Go to your local SSA office and ask them if you can get a SSN. Regulations in different
     offices are different, so try going to several different SSA offices (this approach




     Page 10                                          GAO-04-12 Issuing Social Security Numbers
                        works with many large bureaucracies, like banks and phone companies). [Emphasis added]
                        Sometimes it even depends on a clerk you talk to. If they accept your application it means
                        you’ll get the number. If they don’t accept it, it isn’t recorded anywhere and you can
                        try as many times as you like.” [Emphasis added]

                        Source: Withheld.



                        Forged work authorization letters are not the only avenues for fraud in the
                        enumeration of noncitizen students. Both managers and field office staff
                        told us that SSA’s policy on enumerating students was open to fraud
                        because it requires only that the student be “authorized to work on
                        campus,” and not that the student actually be working, or even have a job
                        offer. One district manager, saying that enumerating noncitizen students
                        for on-campus jobs is “fraught with the potential for fraud,” cited schools
                        operating out of storefronts that nevertheless issued work authorization
                        letters for students, claiming the students were working “on campus.”
                        According to SSA policy, these students are entitled to receive SSNs. In
                        addition, one regional official even described schools selling work
                        authorization letters to students who wished to get SSNs.

                        SSA headquarters officials said that they were aware of weaknesses
                        associated with enumerating foreign students and were working on
                        improving the integrity of these processes. For example, SSA is exploring
                        gaining access to DHS’s foreign student tracking database, the Student and
                        Exchange Visitor Information System (SEVIS), which would permit the
                        agency to check if a noncitizen student is enrolled full-time in an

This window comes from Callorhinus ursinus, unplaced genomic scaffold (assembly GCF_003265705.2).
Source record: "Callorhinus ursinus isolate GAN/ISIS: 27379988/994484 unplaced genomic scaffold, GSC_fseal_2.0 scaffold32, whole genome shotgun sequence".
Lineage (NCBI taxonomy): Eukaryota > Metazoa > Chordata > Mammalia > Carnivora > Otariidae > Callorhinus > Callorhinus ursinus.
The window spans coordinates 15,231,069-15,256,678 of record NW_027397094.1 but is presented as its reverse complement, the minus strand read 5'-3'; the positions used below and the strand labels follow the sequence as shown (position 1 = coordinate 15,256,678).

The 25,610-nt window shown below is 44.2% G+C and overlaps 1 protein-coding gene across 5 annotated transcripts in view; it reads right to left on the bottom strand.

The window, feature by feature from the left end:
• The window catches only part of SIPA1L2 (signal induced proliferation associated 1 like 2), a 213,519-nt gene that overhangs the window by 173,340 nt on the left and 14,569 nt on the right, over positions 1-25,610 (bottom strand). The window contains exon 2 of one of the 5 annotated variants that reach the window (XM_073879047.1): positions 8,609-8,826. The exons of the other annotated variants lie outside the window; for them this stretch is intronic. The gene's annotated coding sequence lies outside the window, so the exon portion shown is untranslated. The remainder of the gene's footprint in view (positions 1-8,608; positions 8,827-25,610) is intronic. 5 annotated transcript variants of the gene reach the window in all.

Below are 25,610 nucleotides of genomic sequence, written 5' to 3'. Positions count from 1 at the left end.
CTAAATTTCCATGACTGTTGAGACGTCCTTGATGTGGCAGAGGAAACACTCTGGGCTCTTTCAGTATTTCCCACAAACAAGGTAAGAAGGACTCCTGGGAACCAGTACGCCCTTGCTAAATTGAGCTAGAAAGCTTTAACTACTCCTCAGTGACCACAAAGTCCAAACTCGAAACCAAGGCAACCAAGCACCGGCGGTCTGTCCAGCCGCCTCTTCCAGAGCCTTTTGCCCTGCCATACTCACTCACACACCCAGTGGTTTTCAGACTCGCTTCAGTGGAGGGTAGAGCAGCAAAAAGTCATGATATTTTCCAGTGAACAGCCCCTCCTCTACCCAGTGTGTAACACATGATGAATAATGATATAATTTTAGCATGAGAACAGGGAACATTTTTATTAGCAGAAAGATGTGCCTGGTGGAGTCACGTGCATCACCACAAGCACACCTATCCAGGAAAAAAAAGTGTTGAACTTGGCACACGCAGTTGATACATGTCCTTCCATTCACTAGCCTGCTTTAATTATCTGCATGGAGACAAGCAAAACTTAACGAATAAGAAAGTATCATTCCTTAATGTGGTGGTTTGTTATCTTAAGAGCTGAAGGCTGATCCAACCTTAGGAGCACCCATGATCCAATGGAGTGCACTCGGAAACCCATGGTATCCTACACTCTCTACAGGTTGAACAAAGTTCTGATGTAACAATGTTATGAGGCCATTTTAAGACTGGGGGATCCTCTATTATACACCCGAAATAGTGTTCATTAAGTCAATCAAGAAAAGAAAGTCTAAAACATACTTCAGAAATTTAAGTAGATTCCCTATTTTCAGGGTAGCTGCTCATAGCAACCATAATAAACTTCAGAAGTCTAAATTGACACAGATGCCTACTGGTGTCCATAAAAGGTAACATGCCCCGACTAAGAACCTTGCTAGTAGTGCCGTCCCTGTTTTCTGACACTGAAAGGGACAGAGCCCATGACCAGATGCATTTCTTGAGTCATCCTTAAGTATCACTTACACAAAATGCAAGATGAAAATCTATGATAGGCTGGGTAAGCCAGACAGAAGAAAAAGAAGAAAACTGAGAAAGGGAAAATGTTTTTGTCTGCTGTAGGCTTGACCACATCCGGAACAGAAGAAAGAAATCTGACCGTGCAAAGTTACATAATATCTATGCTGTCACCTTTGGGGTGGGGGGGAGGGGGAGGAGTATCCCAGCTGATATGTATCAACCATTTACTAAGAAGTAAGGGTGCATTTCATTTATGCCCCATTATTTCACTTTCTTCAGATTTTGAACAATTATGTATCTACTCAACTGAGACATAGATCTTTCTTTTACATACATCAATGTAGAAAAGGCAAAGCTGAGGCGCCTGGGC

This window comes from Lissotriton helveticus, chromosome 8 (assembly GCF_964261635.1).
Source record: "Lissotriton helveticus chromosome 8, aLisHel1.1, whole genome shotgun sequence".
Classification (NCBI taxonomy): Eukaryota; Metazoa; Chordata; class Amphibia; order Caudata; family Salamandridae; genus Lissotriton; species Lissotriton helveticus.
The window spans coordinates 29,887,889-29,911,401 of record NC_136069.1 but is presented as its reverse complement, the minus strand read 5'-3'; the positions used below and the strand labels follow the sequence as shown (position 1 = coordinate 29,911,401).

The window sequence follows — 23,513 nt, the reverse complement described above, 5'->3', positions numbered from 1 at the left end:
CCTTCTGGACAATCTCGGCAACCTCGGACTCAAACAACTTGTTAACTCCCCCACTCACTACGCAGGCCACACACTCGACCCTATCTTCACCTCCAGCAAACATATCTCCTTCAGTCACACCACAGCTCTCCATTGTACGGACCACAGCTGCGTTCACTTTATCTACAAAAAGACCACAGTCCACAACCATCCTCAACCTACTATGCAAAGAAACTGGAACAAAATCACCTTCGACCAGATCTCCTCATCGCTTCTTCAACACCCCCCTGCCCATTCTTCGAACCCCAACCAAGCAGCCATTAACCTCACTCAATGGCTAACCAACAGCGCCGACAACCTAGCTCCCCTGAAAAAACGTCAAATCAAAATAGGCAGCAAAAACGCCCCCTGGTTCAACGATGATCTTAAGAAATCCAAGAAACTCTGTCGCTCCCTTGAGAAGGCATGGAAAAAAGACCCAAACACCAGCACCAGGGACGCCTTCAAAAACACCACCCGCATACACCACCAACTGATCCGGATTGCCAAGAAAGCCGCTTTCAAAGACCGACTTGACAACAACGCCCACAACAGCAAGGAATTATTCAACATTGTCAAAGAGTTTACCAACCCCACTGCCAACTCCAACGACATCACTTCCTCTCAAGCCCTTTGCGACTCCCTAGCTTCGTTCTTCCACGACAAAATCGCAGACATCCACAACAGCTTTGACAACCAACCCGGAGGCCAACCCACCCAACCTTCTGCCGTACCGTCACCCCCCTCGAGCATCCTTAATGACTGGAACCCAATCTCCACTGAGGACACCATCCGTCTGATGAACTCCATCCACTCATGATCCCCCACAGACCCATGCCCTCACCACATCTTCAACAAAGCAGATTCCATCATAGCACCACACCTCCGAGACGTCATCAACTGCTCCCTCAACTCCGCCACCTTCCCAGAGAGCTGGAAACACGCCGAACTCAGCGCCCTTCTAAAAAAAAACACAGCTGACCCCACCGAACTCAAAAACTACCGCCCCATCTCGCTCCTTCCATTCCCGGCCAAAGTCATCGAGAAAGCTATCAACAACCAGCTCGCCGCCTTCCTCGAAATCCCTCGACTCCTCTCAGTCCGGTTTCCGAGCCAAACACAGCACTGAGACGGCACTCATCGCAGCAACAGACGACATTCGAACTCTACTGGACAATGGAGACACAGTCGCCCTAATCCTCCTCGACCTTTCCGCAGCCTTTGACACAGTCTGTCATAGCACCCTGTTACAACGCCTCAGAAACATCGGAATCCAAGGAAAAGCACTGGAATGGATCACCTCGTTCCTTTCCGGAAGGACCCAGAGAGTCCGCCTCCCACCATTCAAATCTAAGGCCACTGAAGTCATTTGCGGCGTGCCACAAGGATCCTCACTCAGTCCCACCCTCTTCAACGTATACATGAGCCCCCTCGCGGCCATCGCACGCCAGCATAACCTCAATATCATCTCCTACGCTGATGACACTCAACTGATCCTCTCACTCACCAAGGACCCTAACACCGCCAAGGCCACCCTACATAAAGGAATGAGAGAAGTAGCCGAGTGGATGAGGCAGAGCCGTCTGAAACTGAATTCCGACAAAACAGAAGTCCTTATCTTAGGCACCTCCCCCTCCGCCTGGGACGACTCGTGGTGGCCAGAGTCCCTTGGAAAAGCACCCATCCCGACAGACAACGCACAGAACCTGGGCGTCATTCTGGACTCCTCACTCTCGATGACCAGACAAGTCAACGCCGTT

accredited school.9 In addition, SSA officials told us that the agency is in
                        the process of exploring options to address these weaknesses, such as
                        requiring foreign students to prove that they actually have an on-campus
                        job.


SSA Has Begun a Long-   SSA is in the early stages of a long-term process of redesigning how it
Term Initiative to      issues SSNs to noncitizens, which it calls the “Enumeration at Entry”
Enumerate Noncitizens   (EAE) project. SSA considers EAE to be an essential component of its
                        fraud prevention efforts that will curtail its current dependence on visually
before They Enter the   inspecting and verifying documents that are easily forged or misused.
Country

                        9
                         Presently, DHS’s SEVIS database does not track foreign student on-campus employment
                        or work authorization. DHS has expressed interest in adding that information to the data
                        gathered on noncitizen students, but has no immediate plans to do so.




                        Page 11                                       GAO-04-12 Issuing Social Security Numbers
     Under EAE, SSA entered into Memoranda of Understanding (MOU) with
     State and DHS for those agencies to assist SSA by obtaining and
     examining, as part of immigration processing, all of the information SSA
     needs to assign SSNs to immigrants after they enter the United States.10
     Since its start in 2002, EAE has grown from 3 sites in 3 countries to all
     127 State posts worldwide that issue immigrant visas. Currently, EAE is
     available only to immigrants age 18 or older who are seeking permanent
     residence in the United States, and it is not used for temporary visitors
     such as students and exchange visitors. According to SSA, the current
     phase of EAE will

•	   improve integrity of the enumeration process by ending field staff
     dependence on immigration documents that can be forged or misused by
     noncitizens attempting to fraudulently acquire SSNs;

•	   improve overall government efficiency by eliminating duplication of data
     collection by SSA, State, and DHS;

•    create financial savings of approximately $5.13 million annually;11 and

•	   provide a one-stop service for noncitizen SSN applicants, whereby
     noncitizens can apply for an immigrant visa and an SSN on the same
     application prior to entering the United States.

     The EAE process is depicted in figure 2 and begins when an immigrant
     applies for a visa at one of State’s visa-issuing posts around the world and